So speak out. Raise aware­ness about what’s at stake. Call on the polit­ical party most respons­ible to resist the tempta­tion to suppress certain votes in the hope of attain­ing elect­oral success and, instead,  work to achieve this success by appeal­ing to more voters.   What do they fear – the very people who they claim they want to repres­ent?  And urge poli­cy­makers at every level to reevalu­ate our elec­tion systems – and to reform them in ways that encour­age, not limit, parti­cip­a­tion. Insist that they make it easier to register and easier to vote. Ask them:  why is voting tied to a single Tues­day in Novem­ber?  Work to expand voting days and hours so that many of our fellow citizens need not choose between cast­ing a ballot and keep­ing their jobs.  Increase, not decrease as was disastrously done in Arizona recently, the number of polling places where our fellow citizens can truly parti­cip­ate in our demo­cracy.

Today, we cannot — and must not  — take the right to vote for gran­ted.  Nor can we shirk the sacred respons­ib­il­ity that falls upon our shoulders. Through­out his Pres­id­ency, Lyndon John­son, who made the prom­ise of the 1965 Voting Rights Act real,  frequently poin­ted out that, “Amer­ica was the first nation in the history of the world to be foun­ded with a purpose — to right wrong, [and] to do justice.” Over the last two centur­ies, the fulfill­ment of this purpose has taken many forms — acts of protest and compas­sion, declar­a­tions of war and peace, and a range of efforts to make certain that, as another great Pres­id­ent said, “govern­ment of…by…[and] for the people shall not perish from the Earth.”

Today, there are compet­ing visions about how our govern­ment should move forward. That’s what the demo­cratic process is all about — creat­ing space for thought­ful debate, creat­ing oppor­tun­ity for citizens to voice their opin­ions, and ulti­mately letting the people chart their course. Our nation has worked, and even fought, to help people around the world estab­lish such a process.   Here at home, honor­ing our demo­cracy demands that we remove any and all barri­ers to voting — a goal that all Amer­ican citizens of all polit­ical back­grounds must share.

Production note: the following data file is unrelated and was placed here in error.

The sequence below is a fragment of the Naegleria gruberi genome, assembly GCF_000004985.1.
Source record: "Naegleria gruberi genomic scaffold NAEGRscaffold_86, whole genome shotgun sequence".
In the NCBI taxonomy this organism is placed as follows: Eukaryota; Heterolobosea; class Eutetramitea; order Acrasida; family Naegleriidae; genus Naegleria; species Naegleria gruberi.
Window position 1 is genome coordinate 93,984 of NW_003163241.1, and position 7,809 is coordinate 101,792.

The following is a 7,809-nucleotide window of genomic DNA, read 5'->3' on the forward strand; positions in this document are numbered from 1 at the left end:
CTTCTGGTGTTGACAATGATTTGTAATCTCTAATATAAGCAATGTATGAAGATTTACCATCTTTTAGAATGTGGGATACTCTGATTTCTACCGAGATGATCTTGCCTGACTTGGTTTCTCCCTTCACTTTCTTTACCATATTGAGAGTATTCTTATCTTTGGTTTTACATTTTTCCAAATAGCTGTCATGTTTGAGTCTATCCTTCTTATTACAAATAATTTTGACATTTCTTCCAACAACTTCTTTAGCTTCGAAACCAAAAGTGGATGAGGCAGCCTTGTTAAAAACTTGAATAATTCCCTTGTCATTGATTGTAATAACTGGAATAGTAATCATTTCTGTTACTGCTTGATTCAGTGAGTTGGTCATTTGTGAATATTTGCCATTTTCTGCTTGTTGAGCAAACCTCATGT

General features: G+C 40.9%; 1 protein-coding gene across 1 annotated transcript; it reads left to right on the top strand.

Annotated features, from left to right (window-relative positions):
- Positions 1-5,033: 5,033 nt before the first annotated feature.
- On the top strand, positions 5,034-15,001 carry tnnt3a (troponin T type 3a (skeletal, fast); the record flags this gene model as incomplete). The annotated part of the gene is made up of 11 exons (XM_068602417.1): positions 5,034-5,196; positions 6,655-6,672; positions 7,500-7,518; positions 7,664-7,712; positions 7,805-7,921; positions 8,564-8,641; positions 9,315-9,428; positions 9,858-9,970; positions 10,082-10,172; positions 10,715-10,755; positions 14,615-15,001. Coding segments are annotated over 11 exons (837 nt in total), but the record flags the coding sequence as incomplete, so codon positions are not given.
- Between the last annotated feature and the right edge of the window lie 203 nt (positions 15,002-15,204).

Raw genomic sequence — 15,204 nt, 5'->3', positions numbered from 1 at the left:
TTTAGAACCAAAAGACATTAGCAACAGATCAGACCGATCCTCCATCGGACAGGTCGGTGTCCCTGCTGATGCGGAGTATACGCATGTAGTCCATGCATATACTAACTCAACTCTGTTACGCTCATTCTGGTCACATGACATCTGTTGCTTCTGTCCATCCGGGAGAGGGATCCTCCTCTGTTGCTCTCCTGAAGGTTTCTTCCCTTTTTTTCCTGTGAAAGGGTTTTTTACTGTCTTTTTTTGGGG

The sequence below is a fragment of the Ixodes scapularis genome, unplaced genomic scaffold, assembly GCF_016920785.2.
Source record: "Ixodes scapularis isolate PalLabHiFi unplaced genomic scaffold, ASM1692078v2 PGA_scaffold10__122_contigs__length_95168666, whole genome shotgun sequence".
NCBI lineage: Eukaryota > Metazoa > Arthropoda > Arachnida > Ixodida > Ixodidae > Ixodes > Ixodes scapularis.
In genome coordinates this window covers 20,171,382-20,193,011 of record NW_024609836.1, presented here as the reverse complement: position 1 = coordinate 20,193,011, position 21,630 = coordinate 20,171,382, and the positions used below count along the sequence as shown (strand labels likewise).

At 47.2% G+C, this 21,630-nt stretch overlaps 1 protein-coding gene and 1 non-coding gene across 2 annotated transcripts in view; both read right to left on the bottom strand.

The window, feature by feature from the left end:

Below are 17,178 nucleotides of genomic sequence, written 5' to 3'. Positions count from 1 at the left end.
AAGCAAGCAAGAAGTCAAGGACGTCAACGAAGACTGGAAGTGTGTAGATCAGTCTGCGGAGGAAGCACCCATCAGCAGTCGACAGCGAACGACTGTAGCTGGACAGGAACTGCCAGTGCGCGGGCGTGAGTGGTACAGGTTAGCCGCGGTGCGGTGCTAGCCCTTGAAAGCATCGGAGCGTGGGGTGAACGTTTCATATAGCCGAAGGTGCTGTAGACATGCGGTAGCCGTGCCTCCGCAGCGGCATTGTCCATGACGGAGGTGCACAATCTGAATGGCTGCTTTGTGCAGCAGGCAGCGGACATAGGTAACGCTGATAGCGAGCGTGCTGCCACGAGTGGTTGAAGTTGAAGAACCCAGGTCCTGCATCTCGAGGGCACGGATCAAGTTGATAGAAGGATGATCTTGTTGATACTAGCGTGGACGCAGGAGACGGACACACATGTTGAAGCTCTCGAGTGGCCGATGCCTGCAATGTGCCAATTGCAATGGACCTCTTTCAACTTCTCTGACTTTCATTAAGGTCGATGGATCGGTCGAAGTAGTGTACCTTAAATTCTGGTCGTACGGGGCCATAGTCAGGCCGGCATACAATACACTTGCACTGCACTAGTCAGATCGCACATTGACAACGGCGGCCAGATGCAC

Despite so many decades of struggle, sacri­fice, and achieve­ment — we must remain ever vigil­ant in safe­guard­ing our most basic and import­ant right. Too many recent actions are shame­ful and have the poten­tial to reverse the progress that defines us — and has made this nation excep­tional, as well as an example for all the world.   We must be true to the arc of Amer­ica’s history, which compels us to be more inclus­ive with regard to the fran­chise.  And we must never forget the purpose that — more than two centur­ies ago — inspired our nation’s found­ing, and now must guide us forward.

So, let us act — with optim­ism and without delay. Let us rise to the chal­lenges — and over­come the divi­sions — and falla­cies — of our time. Let us signal to the world that —  in Amer­ica today — the pursuit of a more perfect union lives on.  

Now is not the time to retreat in the face of a partisan assault on the most basic of Amer­ican rights. The battle to ensure the voting rights of all Amer­ic­ans is a defin­ing one. This is not only a legal issue, it is also a moral imper­at­ive. If we are to be the nation we claim to be, we must chal­lenge, in every way possible, those who would under­mine our demo­cracy and who have lost faith with the coven­ant between govern­ment and the people. The right to vote is not only the corner­stone of our system of govern­ment — it is the lifeblood of our demo­cracy.  I am confid­ent that with a focused citizenry and with lead­ers like those in this room today this struggle for right will be won. If we are to remain true to those who sacri­ficed and died to ensure the right to vote, we must not fail.

Thank you.